With Podcasts on the Rise, Many Organisations May Seek to Support Them in Any Way Possible
Given the range of different content being published online, it make sense for platforms to diversify their offerings available. Doing so should help protect them from the harsh changes in the environment, and allow them to adapt to shifts in trends. Or, platforms can also take the unique root of adapting the content to their platforms, instead of being the only ones needing to change.
Take YouTube for example; although only a whisper, they have apparently begun offering podcasters up to $300,000 to help them add video functionality to their podcasts. What this then allows them to do is adapt someone else’s content to their platform, opening a new avenue of creation, and hop onto the popularity of podcasts.
[Creds: The Verge]
YouTube has already begun making move to improve podcast accessibility on their platform; in fact, users in Canada are able to listen to podcasts without even being subscribed to their premium service. With these two functions together, it appears YouTube are already aware of the trends necessary to enter this market, and help to ensure users come to them over their competition.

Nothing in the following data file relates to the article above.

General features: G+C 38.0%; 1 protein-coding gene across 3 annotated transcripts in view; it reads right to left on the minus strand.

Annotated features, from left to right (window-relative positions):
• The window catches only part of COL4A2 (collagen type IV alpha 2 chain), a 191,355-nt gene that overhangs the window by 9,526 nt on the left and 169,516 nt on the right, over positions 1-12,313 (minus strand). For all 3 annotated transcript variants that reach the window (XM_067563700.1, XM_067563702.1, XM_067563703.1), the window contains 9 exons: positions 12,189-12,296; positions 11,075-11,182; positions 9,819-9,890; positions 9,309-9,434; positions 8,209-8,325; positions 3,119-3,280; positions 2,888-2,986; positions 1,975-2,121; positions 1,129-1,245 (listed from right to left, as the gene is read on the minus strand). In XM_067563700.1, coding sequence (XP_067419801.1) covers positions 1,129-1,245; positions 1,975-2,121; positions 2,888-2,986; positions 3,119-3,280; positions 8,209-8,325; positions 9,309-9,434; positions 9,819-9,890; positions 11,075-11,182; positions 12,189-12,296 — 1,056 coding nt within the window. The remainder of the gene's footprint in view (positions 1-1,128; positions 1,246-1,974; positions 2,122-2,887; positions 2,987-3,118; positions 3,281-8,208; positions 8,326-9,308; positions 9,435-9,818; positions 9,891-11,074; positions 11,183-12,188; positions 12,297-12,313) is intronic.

As stated above, the option to provide a grant to podcasts remains highly attractive, given YouTube’s previous reputation of launching successful podcasters. Take Joe Rogan, who originally started on YouTube before transitioning, quite controversially, over to Spotify. Increasing the attention onto podcasts would attract content creators, given this offering could potentially open an avenue in expanding their creative pipeline.
Additionally, accessing this market early allows YouTube an early foot through the door, as their popularity are rising. In fact, over half of 12-34 year olds in the USA listen to podcasts monthly, providing an untapped market for YouTube to access, easily transitioning them if their podcasters simply need to upload video formats.
This remains important, especially as the rate of podcast listeners is growing. By 2024, there are expected to be 100 million podcast listeners in the USA alone; couple this with a 1.33 billion USD spend on podcast advertising in 2021, with an estimation of that value doubling by 2025, the market remains ever attractive to potential investors.
With this clear rise of interest in podcasts from creators, consumers, and marketers alike, YouTube’s apparent interest becomes clearer. As long as they are able to manage the expectations of the relevant stakeholders, they should open up a successful avenue of success for themselves.
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